I read Cyril Hare’s 1937 mystery, ‘Tenant For Death’ as part of a buddy read on BookLikes, so I shared my thoughts as I went along. I’ve structured this review to give my overall impression and then included the impressions I had as I read through the book.
This is one of those curious books that could have been remarkable but misses by enough to make it only competent in the end.
I think the problem is that Hare undervalues the things that he’s good at and spends too much time on things he doesn’t do well.
I like his subtle, wry, always present humour. I admire the way he can draw people with a few deft strokes, like a street portrait painter.
I find his way telling his story by cutting from scene to scene with minimal exposition to be very effective in a cinematic, surprisingly modern way.
The central conceit of the plot is clever and well displayed, giving me tantalising insights that kept me guessing but not enough insight to be right.
Where the whole thing sinks like an under-baked sponge cake is in the back and forth between the Inspector and his underling. I gut the impression that Hare saw this as one of the better parts of the book, the thing that made it into a detective story of merit. ( I blame Conan Doyle for infecting detective stories with ideas like these), yet I found this endless theorising and capricious withholding of data and conclusions to be tedious, improbable and sometimes actually annoying.
There are also things where it is polite to say that the book is a product of its time – the inspectors acceptance of lavish hospitality from the brother of the Lord he is investigating, the use of the old school tie to attempt to protect the guilty, the dubious disposition of the killer’s wealth – all of these things and Hare’s unthinking acceptance of them made me grit my teeth. But then, that’s how things were and how our current corrupt, incompetent, Eton-radicalised leaders would like it to be again.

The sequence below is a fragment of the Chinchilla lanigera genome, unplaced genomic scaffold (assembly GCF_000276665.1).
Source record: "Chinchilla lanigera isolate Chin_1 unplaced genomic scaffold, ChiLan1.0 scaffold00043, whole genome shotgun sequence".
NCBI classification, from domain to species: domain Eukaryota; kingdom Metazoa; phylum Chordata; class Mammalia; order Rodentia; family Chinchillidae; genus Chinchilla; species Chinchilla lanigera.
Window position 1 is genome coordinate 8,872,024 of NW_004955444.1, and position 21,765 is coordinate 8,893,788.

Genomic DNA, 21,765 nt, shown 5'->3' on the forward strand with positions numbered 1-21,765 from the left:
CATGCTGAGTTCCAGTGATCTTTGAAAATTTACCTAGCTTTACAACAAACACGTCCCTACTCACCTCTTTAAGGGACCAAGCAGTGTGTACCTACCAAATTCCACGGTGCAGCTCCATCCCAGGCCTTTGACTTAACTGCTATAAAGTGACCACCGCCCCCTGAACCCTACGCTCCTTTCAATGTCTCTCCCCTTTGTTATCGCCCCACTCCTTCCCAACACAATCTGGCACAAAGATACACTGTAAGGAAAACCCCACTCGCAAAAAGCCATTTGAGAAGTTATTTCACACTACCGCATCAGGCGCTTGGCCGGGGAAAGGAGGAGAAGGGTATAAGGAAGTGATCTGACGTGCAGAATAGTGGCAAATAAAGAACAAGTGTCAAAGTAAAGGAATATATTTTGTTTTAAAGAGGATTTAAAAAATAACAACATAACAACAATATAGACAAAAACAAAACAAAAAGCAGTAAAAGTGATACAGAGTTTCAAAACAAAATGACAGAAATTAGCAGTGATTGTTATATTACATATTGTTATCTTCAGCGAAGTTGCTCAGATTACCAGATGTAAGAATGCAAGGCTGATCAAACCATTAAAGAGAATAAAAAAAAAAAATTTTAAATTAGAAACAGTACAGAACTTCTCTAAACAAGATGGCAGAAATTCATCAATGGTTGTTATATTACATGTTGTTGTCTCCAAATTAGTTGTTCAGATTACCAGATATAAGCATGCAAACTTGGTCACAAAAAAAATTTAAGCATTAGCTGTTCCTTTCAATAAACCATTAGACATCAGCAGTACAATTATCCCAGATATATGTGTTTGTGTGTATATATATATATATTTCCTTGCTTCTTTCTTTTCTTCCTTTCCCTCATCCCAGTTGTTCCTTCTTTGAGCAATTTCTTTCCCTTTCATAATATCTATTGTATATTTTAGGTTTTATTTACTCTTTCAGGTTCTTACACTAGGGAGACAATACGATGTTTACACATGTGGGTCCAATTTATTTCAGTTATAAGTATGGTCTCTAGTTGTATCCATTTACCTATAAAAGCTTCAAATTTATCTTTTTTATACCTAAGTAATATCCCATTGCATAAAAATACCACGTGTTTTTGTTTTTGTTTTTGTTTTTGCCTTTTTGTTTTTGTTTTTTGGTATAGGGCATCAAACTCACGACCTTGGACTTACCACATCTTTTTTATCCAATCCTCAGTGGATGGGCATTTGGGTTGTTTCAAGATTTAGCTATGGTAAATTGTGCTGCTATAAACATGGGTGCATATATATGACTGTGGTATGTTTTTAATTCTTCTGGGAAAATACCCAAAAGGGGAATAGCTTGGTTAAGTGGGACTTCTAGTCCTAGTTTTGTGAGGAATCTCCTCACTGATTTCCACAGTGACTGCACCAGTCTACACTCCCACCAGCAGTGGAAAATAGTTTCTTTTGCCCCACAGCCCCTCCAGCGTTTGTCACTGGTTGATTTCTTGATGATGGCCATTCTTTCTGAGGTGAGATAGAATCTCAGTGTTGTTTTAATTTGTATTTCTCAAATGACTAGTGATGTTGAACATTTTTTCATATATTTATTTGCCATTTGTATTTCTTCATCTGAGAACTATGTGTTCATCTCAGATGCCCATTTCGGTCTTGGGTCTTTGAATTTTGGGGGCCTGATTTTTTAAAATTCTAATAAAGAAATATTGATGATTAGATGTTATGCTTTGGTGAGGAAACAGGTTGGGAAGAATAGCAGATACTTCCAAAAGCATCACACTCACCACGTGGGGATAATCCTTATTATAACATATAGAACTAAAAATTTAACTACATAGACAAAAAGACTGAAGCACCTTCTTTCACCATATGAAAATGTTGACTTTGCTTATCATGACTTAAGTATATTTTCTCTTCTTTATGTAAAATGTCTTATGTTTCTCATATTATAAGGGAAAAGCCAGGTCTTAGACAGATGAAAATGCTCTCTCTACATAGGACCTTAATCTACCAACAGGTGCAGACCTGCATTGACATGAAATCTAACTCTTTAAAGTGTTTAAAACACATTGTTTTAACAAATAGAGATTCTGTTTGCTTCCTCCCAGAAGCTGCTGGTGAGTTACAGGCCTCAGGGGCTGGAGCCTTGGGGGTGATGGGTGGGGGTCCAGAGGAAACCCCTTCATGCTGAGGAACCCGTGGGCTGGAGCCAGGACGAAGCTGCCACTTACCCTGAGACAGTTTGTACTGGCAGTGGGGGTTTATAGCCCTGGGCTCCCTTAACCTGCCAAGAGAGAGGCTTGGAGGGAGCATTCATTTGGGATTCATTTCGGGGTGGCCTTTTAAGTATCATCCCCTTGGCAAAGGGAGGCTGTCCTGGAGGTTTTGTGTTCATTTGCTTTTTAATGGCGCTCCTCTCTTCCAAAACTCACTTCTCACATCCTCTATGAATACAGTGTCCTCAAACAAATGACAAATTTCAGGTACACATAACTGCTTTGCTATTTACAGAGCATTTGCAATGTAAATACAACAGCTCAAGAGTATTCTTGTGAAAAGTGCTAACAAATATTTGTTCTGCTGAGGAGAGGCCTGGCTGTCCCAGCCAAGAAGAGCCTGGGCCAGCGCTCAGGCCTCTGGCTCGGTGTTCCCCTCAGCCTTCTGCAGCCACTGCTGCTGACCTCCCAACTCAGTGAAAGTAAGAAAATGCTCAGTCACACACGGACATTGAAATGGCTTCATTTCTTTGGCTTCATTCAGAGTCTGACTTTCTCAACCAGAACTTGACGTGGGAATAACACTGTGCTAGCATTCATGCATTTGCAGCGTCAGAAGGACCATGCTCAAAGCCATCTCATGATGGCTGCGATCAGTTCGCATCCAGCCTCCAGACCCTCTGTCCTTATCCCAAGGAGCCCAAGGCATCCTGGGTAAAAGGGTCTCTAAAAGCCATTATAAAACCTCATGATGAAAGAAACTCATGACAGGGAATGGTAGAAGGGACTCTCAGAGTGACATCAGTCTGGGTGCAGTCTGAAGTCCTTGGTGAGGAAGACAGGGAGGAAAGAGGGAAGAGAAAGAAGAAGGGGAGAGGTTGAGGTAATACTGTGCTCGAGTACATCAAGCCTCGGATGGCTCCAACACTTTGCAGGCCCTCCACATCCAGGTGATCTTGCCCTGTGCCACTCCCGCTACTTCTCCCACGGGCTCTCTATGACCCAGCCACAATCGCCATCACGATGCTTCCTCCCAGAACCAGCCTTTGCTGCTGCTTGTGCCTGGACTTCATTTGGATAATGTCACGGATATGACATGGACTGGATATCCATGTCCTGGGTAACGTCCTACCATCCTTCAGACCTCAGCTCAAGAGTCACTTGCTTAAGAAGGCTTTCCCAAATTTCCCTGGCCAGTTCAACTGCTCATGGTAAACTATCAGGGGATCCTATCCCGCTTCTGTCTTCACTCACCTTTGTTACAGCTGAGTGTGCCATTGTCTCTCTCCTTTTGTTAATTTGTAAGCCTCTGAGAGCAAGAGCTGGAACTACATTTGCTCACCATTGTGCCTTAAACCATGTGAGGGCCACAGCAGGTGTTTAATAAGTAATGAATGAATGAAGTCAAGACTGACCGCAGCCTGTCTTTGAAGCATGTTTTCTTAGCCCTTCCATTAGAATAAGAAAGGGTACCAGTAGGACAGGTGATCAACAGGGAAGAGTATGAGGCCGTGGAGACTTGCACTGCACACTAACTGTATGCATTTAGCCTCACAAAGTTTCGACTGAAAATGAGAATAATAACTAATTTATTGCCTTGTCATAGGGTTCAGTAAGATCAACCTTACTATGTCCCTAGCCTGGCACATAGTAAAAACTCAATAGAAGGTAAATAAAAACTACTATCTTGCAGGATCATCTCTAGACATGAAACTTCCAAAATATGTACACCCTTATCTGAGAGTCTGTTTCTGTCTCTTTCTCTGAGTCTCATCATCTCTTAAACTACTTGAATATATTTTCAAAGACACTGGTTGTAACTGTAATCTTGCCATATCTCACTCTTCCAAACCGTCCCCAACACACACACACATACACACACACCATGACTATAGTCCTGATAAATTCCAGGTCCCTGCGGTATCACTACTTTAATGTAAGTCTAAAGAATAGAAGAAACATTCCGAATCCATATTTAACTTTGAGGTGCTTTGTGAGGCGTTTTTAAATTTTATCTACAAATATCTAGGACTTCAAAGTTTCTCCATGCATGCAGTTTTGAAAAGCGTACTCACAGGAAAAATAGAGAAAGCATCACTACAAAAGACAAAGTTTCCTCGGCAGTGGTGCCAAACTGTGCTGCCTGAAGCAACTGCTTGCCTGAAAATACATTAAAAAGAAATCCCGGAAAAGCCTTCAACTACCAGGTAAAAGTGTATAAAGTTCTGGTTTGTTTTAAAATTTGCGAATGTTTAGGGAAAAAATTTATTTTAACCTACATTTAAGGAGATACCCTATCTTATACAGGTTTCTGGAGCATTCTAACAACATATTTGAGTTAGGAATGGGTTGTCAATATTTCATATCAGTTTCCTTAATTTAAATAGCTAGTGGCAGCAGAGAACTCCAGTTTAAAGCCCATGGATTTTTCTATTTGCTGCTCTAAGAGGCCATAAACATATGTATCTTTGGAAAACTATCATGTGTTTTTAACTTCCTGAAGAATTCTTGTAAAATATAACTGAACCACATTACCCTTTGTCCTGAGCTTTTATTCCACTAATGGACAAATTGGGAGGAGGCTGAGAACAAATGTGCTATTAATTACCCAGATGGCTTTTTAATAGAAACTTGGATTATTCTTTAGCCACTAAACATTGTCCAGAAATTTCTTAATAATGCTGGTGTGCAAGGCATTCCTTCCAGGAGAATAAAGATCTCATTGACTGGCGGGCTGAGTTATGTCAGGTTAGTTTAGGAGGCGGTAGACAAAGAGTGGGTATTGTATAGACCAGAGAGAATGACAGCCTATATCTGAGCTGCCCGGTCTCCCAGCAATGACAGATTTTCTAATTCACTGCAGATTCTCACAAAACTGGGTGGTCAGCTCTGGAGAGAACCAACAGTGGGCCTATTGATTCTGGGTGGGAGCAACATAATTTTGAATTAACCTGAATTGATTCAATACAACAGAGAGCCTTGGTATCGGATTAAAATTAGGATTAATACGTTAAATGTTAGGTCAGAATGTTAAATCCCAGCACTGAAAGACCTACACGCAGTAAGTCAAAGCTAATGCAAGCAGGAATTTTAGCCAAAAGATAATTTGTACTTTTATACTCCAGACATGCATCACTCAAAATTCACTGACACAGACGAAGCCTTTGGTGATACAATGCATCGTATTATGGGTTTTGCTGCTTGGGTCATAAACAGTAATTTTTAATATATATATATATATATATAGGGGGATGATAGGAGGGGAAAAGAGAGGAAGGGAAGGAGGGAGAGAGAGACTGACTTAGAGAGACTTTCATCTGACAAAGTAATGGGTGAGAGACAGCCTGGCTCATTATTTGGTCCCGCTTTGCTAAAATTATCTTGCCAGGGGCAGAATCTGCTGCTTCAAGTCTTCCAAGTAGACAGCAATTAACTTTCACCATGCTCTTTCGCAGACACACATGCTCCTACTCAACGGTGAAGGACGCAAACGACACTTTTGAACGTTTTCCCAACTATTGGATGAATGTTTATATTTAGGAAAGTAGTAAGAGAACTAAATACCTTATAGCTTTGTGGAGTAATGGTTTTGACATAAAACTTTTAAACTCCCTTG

This was Hare’s first novel, so I’m hoping that he learns to value his own talent more and puts aside the clumsy find-the-lady act in future novels.
12% A very modern tone
This strikes me as being very modern in tone.
It reads like a TV thriller only without the ubiquitous and heavily sign-posted sense of oncoming doom that Nordic Noir has made de rigueur.
I like the short, quickly and deftly sketched scenes that build on one another without the heavy hand of exposition weighing on my shoulders.
The Nordic doom is replaced with a very English insouciance (how odd that the English had to borrow a French word for such a prominent national trait) accompanied by a hidden-but-almost-always-present venality and greed.
50% A TV book I think
This is running along smoothly, like a light but well-done TV episode: lots of characters presented in neat, well-visualised scenes; little hints at the bigger picture but no overt theorising; colourful characters taking the place of real characterisation and a competent everyman detective to do the digging for us without his history or personal circumstances coming to the fore.
75% Bobby on a bicycle
I loved the Inspector playing acting as a Bobby on a bicycle. That he did it to spare the sensiblities of a retired colonel and his daughter doesn’t sit so well.
Not really enjoying him and his subordinate theorising – feels too much like a delaying tactic.
What keeps me going with this book when it slips into pointless speculation is the humour, sewn like sequins into the fabric of the story.
‘Old Mrs. Bradworthy was an institution in theatrical London. She had sat, a genial fat figure in black silk, at the back of her little shop, just round the corner from Drury Lane, longer than the most elderly ingénue actress could remember.’
The little barb at the actresses flashes in the light and is gone. These remarks are like a did-you-spot-that? game between author and reader. Nothing serious but all the more fun for that.